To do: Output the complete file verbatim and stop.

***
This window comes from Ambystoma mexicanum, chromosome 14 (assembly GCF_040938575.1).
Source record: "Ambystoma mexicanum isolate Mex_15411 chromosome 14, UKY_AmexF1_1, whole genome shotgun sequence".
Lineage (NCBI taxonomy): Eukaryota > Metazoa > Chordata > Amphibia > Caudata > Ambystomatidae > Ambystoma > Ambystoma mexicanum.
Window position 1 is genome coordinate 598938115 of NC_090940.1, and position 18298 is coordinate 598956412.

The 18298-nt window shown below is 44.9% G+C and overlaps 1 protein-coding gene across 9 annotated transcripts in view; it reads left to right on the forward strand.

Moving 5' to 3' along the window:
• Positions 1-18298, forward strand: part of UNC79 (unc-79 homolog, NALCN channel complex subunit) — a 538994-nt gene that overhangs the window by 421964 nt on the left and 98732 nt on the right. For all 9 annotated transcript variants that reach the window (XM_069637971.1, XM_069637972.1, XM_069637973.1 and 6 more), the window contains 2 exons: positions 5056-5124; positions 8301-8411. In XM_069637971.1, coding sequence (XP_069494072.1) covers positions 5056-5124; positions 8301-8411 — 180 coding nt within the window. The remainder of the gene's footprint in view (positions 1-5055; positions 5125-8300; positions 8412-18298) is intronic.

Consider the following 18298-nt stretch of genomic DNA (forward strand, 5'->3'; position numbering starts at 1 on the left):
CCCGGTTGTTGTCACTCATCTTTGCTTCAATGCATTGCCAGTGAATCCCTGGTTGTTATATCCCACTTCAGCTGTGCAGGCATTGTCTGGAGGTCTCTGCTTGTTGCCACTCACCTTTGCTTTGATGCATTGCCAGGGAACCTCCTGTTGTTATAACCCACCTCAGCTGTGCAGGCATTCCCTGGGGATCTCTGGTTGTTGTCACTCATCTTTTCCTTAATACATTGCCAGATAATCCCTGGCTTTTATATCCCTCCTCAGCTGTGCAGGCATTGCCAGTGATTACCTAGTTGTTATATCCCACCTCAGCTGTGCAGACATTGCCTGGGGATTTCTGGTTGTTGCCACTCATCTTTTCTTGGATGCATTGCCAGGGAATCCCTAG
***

This window comes from Ambystoma mexicanum, chromosome 14 (assembly GCF_040938575.1).
Source record: "Ambystoma mexicanum isolate Mex_15411 chromosome 14, UKY_AmexF1_1, whole genome shotgun sequence".
Lineage (NCBI taxonomy): Eukaryota > Metazoa > Chordata > Amphibia > Caudata > Ambystomatidae > Ambystoma > Ambystoma mexicanum.
Window position 1 is genome coordinate 598938115 of NC_090940.1, and position 18298 is coordinate 598956412.

The 18298-nt window shown below is 44.9% G+C and overlaps 1 protein-coding gene across 9 annotated transcripts in view; it reads left to right on the forward strand.

Moving 5' to 3' along the window:
• Positions 1-18298, forward strand: part of UNC79 (unc-79 homolog, NALCN channel complex subunit) — a 538994-nt gene that overhangs the window by 421964 nt on the left and 98732 nt on the right. For all 9 annotated transcript variants that reach the window (XM_069637971.1, XM_069637972.1, XM_069637973.1 and 6 more), the window contains 2 exons: positions 5056-5124; positions 8301-8411. In XM_069637971.1, coding sequence (XP_069494072.1) covers positions 5056-5124; positions 8301-8411 — 180 coding nt within the window. The remainder of the gene's footprint in view (positions 1-5055; positions 5125-8300; positions 8412-18298) is intronic.

Consider the following 18298-nt stretch of genomic DNA (forward strand, 5'->3'; position numbering starts at 1 on the left):
CCCGGTTGTTGTCACTCATCTTTGCTTCAATGCATTGCCAGTGAATCCCTGGTTGTTATATCCCACTTCAGCTGTGCAGGCATTGTCTGGAGGTCTCTGCTTGTTGCCACTCACCTTTGCTTTGATGCATTGCCAGGGAACCTCCTGTTGTTATAACCCACCTCAGCTGTGCAGGCATTCCCTGGGGATCTCTGGTTGTTGTCACTCATCTTTTCCTTAATACATTGCCAGATAATCCCTGGCTTTTATATCCCTCCTCAGCTGTGCAGGCATTGCCAGTGATTACCTAGTTGTTATATCCCACCTCAGCTGTGCAGACATTGCCTGGGGATTTCTGGTTGTTGCCACTCATCTTTTCTTGGATGCATTGCCAGGGAATCCCTAG